Figure 3: Exported certificates in my filesystem.
Now remove the certificate from Certificate Manager, and try to run again the script to encrypt and decrypt the string, you should now receive an error from Get-Item, telling you that the required path does not exists. This confirms that the certificate was removed from your certificate store. Now press the “import” button on Certificate Manager and import the previously exported public key, the file public.cer in my example and run the script again to verify that you are able to encrypt a string but you cannot decrypt, because you have only the public key.
Figure 4: Now that you have only the public key, you are able only to encrypt and you could not decrypt anymore the string.
To verify that you can decrypt password using Private Key, press Import button again on the Certificate Store and import the Private.pfx certificate. You will be prompted to enter the password you use during the export, and if you look at the options you can verify that there is an important option called “mark this key as exportable”, that is turned off by default.
Figure 5: Importing a certificate with Private key in certificate store
This option is really important, because this prevents users to further export the private key to another computer. Once you imported the Private certificate, you can verify that pressing the Export button does not permit you to choose the option to export the Private Key. Once the certificate with private key is imported you are now able to decrypt the password.
Thanks to asymmetric key you can simply store the certificate with the public key in any network share, everyone can access the certificate, install it and securely encrypt a password because only people with the private key can decrypt it. Now you should login in every Build Machine with credential of TfsBuild, and import the certificate with the Private key to personal certificate store, do not mark the key as exportable. Now you can use Certificates instead of DPAPI to encrypt and decrypt password during the build. This script will work in every build server where you have installed the certificate for the user TfsBuidl. Here is the script.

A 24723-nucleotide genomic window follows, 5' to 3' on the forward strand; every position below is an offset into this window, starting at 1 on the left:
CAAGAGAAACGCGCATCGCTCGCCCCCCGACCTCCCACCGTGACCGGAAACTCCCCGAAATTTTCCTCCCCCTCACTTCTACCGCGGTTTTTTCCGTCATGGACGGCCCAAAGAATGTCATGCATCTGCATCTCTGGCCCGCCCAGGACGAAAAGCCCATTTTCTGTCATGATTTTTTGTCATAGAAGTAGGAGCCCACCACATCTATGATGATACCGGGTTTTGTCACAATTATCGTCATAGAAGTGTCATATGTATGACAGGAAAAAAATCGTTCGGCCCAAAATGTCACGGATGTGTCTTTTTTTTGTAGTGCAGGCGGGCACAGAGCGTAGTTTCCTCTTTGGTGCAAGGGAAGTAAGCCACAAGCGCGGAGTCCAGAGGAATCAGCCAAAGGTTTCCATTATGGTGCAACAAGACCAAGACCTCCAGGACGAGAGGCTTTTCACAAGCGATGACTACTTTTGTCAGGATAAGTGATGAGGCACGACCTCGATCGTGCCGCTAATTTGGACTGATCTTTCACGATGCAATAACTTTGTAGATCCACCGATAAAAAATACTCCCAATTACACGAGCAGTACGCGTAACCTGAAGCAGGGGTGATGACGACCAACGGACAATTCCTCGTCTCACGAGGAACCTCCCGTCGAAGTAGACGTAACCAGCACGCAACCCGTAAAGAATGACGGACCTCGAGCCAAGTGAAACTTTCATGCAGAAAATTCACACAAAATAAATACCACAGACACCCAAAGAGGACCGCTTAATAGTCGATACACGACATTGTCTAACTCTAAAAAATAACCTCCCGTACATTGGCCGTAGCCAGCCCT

Param ( [string] $url = "http://webtest1.cyberpunk.local:10000/MyService/Index", [string] $username = "", [string] $password = "" ) Write-Host $password $cert = Get-Item -Path Cert:\CurrentUser\My\f02e4c0e13e26d25065cc0db1d03450acaef90d6 -ErrorAction Stop Write-Host $cert.PrivateKey.KeySize $bytesToDecrypt = [System.Convert]::FromBase64String($password) $bytesDecrypted = $cert.PrivateKey.Decrypt($bytesToDecrypt, $true) $enc = [system.Text.Encoding]::UTF8 $plainText = $enc.GetString($bytesDecrypted) Write-Host "Invoking-Service" $retValue = Invoke-RestMethod $url"?username=$username&password=$plainText" Write-Host "ReturnValueIs: "$retValue.Message
This script simply decrypt the password and call a simple REST service just to verify that the password was decrypted with success. Here is the output of the build.
I want to remember again that this technique does not secure the password for people that can schedule a new build in TFS. Any person that can schedule a new build can create a PowerShell script that decrypt a password and print it in build output, grab an encrypted password from another build definition and let this script decrypt it.
This is the same technique I used with the above script where I dump the password in clear format in Build output, just to verify that decryption is ok. Any other user with permission to schedule a build could have scheduled a build running a similar script to decrypt password store by other people.